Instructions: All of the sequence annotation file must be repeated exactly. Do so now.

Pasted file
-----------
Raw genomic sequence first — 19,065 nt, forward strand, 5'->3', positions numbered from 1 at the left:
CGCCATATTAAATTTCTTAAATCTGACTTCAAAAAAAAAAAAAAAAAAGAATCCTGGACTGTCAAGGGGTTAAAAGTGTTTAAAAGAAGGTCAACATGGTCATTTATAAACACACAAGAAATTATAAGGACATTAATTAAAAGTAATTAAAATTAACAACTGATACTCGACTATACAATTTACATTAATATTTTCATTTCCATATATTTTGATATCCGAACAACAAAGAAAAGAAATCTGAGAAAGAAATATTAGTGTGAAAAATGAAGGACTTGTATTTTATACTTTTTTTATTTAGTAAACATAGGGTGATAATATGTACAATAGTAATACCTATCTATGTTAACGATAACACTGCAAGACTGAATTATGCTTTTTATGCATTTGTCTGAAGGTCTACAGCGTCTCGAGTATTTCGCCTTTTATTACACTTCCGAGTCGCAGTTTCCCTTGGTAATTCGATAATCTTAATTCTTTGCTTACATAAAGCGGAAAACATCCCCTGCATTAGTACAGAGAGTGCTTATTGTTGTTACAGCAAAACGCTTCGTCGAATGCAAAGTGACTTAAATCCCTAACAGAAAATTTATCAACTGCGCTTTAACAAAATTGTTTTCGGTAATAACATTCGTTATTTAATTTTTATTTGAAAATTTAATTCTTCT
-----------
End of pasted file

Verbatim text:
Raw genomic sequence first — 19,065 nt, forward strand, 5'->3', positions numbered from 1 at the left:
CGCCATATTAAATTTCTTAAATCTGACTTCAAAAAAAAAAAAAAAAAAGAATCCTGGACTGTCAAGGGGTTAAAAGTGTTTAAAAGAAGGTCAACATGGTCATTTATAAACACACAAGAAATTATAAGGACATTAATTAAAAGTAATTAAAATTAACAACTGATACTCGACTATACAATTTACATTAATATTTTCATTTCCATATATTTTGATATCCGAACAACAAAGAAAAGAAATCTGAGAAAGAAATATTAGTGTGAAAAATGAAGGACTTGTATTTTATACTTTTTTTATTTAGTAAACATAGGGTGATAATATGTACAATAGTAATACCTATCTATGTTAACGATAACACTGCAAGACTGAATTATGCTTTTTATGCATTTGTCTGAAGGTCTACAGCGTCTCGAGTATTTCGCCTTTTATTACACTTCCGAGTCGCAGTTTCCCTTGGTAATTCGATAATCTTAATTCTTTGCTTACATAAAGCGGAAAACATCCCCTGCATTAGTACAGAGAGTGCTTATTGTTGTTACAGCAAAACGCTTCGTCGAATGCAAAGTGACTTAAATCCCTAACAGAAAATTTATCAACTGCGCTTTAACAAAATTGTTTTCGGTAATAACATTCGTTATTTAATTTTTATTTGAAAATTTAATTCTTCT